The Risks of Virtual Reality
Over the past several years, virtual reality has followed social media into the mainstream, gaining popularity by the masses.
Oculus Rift, PlayStation VR, Google Daydream View, Samsung Gear VR, and HTV Vive are being adopted by more and more households each year, but with added exposure comes added risk. And virtual reality has definitely found plenty with the latter.
What is Virtual Reality?
Defined as the computer-generated simulation of a three-dimensional image or environment, virtual reality should be relatively safe. It does offer a seemingly real or physical way for a person to interact through the use of special electronic equipment such as a helmet or gloves, but still, you aren’t really there.
The common items that come with a virtual reality system include a headset and two controllers, one for each hand. You become fully immersed into whichever experience you have selected. Plus, most systems can be used while seated or standing.
That has not kept people from becoming seriously hurt through the use of virtual reality. Let’s take a look at some of the possible health risks that can come about from using virtual reality.
The Feeling of Being Sick
As with anything that places you in an alternate world, virtual reality can definitely make you feel nausea and sick to your stomach. The headset is a common reason for this, along with the fact that you are moving around without actually seeing where you are going.
One way virtual reality has worked around this is by allowing users to play slow-moving games or using teleportation for movement, which keeps users from suffering from the feeling of nausea. If you’ve never strapped into the VR world before, you are likely to feel these symptoms right away and experience them the first several times.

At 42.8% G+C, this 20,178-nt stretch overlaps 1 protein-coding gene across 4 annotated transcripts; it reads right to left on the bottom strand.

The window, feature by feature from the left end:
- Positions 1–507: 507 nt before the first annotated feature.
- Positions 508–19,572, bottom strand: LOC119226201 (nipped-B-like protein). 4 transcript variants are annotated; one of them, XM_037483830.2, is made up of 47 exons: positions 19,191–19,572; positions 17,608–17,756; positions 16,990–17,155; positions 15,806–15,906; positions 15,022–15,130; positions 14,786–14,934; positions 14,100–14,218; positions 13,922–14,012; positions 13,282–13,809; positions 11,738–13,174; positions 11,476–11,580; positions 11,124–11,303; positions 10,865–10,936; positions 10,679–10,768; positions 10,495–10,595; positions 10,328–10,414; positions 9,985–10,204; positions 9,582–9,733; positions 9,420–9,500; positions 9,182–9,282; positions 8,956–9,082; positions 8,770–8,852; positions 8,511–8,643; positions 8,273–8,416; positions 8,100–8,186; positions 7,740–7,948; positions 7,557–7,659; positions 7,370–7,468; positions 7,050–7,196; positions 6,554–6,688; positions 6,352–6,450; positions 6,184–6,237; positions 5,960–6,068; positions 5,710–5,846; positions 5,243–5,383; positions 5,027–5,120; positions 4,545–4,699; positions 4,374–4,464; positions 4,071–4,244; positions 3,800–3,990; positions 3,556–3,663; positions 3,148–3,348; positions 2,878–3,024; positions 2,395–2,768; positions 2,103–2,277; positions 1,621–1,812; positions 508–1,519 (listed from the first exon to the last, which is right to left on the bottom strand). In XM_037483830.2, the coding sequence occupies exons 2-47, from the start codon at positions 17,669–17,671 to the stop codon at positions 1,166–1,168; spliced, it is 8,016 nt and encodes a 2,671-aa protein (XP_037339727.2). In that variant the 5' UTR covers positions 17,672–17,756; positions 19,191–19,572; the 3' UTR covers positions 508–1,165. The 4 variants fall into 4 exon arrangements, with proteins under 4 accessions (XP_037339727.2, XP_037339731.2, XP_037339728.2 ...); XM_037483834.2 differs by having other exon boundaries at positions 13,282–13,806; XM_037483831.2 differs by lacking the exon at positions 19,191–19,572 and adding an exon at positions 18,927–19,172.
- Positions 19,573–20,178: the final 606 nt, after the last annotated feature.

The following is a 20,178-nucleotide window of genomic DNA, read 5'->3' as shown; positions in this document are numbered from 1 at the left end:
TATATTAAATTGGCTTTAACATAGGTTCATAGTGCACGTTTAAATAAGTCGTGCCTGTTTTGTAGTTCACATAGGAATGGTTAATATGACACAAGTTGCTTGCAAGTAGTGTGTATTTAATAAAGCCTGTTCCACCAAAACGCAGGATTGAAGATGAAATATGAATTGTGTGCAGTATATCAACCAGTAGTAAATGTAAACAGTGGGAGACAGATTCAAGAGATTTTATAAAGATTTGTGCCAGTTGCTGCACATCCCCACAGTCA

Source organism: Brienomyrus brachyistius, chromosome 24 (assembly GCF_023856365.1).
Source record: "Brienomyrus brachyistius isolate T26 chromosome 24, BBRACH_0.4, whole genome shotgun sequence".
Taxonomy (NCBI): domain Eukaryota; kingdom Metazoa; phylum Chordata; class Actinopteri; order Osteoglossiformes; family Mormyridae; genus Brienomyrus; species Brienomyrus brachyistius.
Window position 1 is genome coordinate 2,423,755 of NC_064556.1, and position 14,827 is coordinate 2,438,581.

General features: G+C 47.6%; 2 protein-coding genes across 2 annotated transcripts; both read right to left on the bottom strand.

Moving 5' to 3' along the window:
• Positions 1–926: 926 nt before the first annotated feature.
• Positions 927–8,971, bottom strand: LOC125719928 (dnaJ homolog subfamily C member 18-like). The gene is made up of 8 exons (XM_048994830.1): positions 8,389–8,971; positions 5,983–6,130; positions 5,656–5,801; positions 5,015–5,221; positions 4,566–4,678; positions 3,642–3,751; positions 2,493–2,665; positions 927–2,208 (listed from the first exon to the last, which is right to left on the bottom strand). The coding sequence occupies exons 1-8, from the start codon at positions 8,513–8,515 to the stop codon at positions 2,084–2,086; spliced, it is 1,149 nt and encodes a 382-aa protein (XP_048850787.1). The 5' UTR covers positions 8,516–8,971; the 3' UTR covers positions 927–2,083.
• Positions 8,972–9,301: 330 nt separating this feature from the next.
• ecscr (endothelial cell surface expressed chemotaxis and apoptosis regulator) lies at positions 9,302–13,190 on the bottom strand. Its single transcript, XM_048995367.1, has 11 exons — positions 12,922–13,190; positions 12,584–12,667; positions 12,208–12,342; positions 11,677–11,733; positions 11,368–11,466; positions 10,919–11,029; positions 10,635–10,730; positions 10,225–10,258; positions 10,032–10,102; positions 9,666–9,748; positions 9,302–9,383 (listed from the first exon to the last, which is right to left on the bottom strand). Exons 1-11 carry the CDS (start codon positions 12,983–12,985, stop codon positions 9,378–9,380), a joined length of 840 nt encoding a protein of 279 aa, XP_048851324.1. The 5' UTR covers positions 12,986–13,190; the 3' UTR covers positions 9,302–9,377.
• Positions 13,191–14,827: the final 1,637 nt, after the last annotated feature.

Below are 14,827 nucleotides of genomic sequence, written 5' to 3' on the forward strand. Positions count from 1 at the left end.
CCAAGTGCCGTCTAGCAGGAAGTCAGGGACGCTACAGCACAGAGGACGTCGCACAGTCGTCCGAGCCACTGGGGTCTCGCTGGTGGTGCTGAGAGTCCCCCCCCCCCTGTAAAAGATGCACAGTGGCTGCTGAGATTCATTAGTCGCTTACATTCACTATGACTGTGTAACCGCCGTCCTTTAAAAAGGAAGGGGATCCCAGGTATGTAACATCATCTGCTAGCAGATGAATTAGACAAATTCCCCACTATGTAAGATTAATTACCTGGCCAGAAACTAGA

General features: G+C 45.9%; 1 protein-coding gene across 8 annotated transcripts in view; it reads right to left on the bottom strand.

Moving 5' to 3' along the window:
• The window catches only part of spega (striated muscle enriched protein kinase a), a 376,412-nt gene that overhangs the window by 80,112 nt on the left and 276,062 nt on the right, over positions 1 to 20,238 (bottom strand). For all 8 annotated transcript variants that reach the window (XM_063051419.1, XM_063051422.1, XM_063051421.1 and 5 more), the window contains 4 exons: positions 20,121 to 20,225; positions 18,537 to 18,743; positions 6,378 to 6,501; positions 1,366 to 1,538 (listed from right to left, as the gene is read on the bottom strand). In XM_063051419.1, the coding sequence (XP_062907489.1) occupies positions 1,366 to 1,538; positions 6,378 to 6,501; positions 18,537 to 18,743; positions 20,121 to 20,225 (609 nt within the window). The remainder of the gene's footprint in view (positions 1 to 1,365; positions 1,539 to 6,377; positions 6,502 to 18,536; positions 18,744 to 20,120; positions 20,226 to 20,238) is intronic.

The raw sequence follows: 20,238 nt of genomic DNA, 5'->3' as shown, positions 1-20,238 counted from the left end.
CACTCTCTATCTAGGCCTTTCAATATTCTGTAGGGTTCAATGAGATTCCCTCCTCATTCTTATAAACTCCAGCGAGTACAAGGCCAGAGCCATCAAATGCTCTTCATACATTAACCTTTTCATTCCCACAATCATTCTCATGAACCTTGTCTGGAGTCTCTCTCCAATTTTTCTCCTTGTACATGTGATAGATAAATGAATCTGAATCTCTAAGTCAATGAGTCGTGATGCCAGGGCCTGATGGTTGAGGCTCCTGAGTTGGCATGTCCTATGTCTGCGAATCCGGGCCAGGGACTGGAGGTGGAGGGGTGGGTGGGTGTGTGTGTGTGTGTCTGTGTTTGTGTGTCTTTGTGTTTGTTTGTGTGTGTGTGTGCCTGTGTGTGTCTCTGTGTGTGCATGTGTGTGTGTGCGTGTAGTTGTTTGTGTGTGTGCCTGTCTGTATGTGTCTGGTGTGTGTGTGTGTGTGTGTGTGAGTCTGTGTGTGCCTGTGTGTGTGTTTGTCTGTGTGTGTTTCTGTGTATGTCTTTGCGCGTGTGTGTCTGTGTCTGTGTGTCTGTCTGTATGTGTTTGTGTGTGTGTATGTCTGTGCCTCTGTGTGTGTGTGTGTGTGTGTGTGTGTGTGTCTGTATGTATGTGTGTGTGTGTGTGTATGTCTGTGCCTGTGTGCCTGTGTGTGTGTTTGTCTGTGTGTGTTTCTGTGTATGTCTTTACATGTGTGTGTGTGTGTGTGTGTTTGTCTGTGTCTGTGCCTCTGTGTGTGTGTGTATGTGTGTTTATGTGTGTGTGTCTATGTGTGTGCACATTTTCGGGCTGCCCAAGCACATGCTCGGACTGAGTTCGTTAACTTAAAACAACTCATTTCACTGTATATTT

If you are able to withstand those pains early on, the more you use virtual reality systems, they should subside. If not, the virtual world is likely not for you.
In a World of One
Once you get through any side effects of playing with virtual reality, you need to be content with the feeling of one. That means you, and you alone, will be strapped in and playing the game by yourself despite there being people all around you. If you are playing a very interactive game, those in attendance are likely to get a kick out of watching you move, swing, punch, and kick yourself around the virtual world.
One way to keep this from being an issue is through the HTC Vive, as it features a passthrough camera that allows users to see around them and sensors to tell them when they are approaching something such as a wall. If you are a bit on the clumsy side and concerned over suffering such injuries, this is likely the route for you to take.
Who Put That There?
If you are playing virtual reality with family that consists of small children, always be on the lookout for items to appear without you having any idea. Kids love to leave things everywhere, and if you are locked in without a way to see what is being left at your feet, the likelihood of tripping and falling grows extremely high.
Once you have made sure there is plenty of clearance between yourself and those in attendance, you now have to make sure the area is cleaned up of any loose wires or gaming systems that could cause havoc. We’ve all seen those YouTube videos of someone landing on their backside after tripping while deep into virtual reality.
Think about keeping children away from the user and wires tied up as tightly as possible and put out of the way to avoid these issues. It’s also probably a very good idea to have plenty of space to engage with the virtual world.
Blinded by the Light
Growing up, there isn’t a person in the world that wasn’t told “back away from that television screen.” Heck, as I’m writing this right now I’m telling my own children that very same thing. So, what kind of impact will having a screen mere inches from your eyes cause to your vision?
I’m not optometrist but being so close to a screen for an extended period of time cannot be good. With virtual reality still in the infant stages, having hard, concrete facts to back up these claims are few and far between.
If you did talk to your local eye doctor about this, my guess is he would request several breaks after short periods of time to give your eyes a break. That might include 15 minutes away from virtual reality for every 30 minutes of time engaged with it.